Video Game Hall of Fame 2016

January 11th, 2016 3:21 PM
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The Strong Museum of Play in Rochester, New York, is an ardent supporter and ally of video game preservation. Their International Center for the History of Electronic Games has collaborated with countless developers to archive personal notes, hardware, and other artifacts of gaming history.

Some games deserve special recognition, and to that end, the ICHEG has instituted a World Video Game Hall of Fame. In June 2015, they inducted six games from a list of fifteen candidates "that have enjoyed popularity over a sustained period and have exerted influence on the video game industry or on popular culture and society in general". But in a gross oversight, none of those six games had their origins on the Apple II.

We retrocomputing enthusiasts now have the opportunity to correct that error. Nominations for the next annual round of inductees to The Strong’s World Video Game Hall of Fame close February 29, 2016. It's as simple as filling out a form, though two questions will require some thought: "What are your reasons for nominating this game?" and "Tell us a story or experience you had with this game."

So, Apple II fans: what games will you nominate? Lode Runner? Choplifter? King's Quest? All these games and more resonated with us thirty years ago and continue to inspire games and game development today. Getting just one such landmark from the Apple II recognized should be a no-brainer.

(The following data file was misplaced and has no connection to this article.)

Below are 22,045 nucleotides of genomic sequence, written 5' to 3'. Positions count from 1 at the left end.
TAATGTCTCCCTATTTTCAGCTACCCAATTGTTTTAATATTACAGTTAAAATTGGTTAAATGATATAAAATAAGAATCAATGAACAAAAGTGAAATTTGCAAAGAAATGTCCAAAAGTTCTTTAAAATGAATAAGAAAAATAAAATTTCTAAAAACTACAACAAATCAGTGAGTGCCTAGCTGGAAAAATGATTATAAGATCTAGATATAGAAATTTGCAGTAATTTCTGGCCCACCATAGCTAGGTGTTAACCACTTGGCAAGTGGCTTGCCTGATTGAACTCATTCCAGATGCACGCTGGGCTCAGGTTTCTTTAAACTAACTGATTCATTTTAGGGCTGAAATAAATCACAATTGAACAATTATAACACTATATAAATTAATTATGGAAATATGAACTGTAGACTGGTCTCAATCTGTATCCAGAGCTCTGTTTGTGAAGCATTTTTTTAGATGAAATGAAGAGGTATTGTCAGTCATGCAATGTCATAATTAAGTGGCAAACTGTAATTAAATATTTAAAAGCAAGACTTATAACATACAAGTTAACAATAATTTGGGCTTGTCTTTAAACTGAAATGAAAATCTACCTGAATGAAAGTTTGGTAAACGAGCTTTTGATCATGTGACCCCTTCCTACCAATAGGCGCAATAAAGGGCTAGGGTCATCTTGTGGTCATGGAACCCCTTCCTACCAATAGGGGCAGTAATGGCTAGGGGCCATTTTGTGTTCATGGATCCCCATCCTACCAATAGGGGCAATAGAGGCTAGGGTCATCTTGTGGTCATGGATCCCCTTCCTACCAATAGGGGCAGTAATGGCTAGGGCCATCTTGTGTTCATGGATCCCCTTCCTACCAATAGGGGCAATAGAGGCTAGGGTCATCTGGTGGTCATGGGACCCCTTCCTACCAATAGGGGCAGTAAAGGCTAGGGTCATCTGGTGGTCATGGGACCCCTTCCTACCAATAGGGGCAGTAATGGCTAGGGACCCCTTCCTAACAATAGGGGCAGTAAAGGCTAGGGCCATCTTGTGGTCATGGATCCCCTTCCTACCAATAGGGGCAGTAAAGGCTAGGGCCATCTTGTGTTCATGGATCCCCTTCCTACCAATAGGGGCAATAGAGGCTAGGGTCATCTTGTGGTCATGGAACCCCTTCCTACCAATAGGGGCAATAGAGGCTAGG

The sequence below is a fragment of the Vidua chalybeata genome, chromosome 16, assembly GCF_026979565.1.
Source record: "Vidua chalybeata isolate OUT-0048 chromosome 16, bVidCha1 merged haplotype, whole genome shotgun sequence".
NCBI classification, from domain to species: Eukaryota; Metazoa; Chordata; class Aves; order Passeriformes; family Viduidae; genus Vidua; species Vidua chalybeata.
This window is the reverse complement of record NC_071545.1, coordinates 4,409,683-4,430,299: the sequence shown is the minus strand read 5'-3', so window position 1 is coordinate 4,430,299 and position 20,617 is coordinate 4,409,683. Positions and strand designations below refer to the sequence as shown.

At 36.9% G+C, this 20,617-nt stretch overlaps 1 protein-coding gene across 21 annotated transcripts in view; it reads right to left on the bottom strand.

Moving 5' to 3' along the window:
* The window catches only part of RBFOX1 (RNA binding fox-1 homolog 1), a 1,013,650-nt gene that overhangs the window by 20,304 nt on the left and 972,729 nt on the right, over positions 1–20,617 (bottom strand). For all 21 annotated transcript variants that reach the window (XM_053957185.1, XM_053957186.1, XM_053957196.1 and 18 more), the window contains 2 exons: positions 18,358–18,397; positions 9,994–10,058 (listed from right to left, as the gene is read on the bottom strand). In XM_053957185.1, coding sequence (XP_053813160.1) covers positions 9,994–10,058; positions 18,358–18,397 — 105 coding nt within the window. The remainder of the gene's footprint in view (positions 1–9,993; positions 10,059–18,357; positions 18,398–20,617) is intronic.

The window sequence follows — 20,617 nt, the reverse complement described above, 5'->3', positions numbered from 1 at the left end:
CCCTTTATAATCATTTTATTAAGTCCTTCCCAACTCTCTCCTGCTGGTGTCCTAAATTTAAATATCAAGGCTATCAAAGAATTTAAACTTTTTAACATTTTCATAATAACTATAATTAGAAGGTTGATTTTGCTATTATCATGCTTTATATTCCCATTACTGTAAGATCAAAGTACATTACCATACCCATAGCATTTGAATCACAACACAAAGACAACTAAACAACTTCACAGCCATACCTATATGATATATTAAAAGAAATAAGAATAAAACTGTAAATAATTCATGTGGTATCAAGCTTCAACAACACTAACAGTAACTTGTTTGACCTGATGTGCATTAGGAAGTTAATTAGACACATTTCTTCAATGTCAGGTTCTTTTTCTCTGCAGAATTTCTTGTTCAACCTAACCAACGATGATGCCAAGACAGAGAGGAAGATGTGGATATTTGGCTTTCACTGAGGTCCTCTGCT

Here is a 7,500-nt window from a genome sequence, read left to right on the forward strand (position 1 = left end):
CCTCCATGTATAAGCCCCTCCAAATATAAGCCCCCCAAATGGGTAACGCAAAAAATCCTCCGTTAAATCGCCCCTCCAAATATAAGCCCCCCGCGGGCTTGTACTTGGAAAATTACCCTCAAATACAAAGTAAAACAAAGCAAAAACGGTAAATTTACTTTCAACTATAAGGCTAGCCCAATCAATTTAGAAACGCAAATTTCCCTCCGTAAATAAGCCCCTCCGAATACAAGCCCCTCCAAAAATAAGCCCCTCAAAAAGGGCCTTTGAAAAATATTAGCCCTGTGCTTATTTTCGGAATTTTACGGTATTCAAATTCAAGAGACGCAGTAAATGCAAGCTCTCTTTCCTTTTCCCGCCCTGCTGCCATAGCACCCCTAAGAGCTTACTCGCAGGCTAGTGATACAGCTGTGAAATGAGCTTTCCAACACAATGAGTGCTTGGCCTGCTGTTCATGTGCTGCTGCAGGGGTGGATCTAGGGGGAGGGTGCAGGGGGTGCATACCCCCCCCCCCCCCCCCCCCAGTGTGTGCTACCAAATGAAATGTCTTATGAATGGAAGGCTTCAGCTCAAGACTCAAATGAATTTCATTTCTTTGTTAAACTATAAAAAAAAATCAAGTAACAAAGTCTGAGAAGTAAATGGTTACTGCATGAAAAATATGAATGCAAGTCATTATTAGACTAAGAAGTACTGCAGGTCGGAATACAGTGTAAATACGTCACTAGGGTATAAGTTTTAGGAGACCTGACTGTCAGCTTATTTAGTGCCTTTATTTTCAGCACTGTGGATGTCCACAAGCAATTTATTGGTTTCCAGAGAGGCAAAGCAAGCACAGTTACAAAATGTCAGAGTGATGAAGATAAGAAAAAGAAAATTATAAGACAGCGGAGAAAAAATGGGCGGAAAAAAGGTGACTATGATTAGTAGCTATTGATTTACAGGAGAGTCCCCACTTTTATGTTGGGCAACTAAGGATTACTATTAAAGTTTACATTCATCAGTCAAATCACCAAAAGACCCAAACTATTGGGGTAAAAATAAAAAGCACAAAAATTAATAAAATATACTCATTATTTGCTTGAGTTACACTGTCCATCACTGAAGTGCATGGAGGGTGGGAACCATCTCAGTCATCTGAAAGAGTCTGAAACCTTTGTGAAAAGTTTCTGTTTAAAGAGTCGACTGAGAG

But ultimately, all we can do is make these titles available for consideration: "Final selections will be made on the advice of journalists, scholars, and other individuals familiar with the history of video games and their role in society."

Let's get the Apple II's place in gaming history the recognition it deserves!

Strong Museum's Hall of Fame

August 17th, 2015 10:36 AM
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We could debate endlessly over the best Apple II games — such a list remains one of my most popular blog posts to date. From Adventure to Prince of Persia, Choplifter to Lode Runner, the candidates are endless.

So I don't envy The Strong Museum of Rochester, New York, home of the International Center for the History of Electronic Games. ICHEG recently announced the World Video Game Hall of Fame, into which would be inducted games with an "undeniable impact on popular culture and society in general" and "games [that] have helped shape the way that people across the globe play and relate to one another," wrote ICHEG director Jon-Paul Dyson.

Journalists, scholars, and other industry professionals chose the original list of 15 candidate games. I have bolded the six that were ultimately inducted:

  • • Angry Birds (2009)
  • Doom (1993)
  • • FIFA (1993)
  • • The Legend of Zelda (1986)
  • • Minecraft (2009)
  • • The Oregon Trail (1971)
  • Pac-Man (1980)
  • • Pokemon (1996)
  • Pong (1972)
  • • The Sims (2000)
  • • Sonic the Hedgehog (1991)
  • • Space Invaders (1978)
  • Super Mario Bros. (1990)
  • Tetris (1984)
  • World of Warcraft (2004)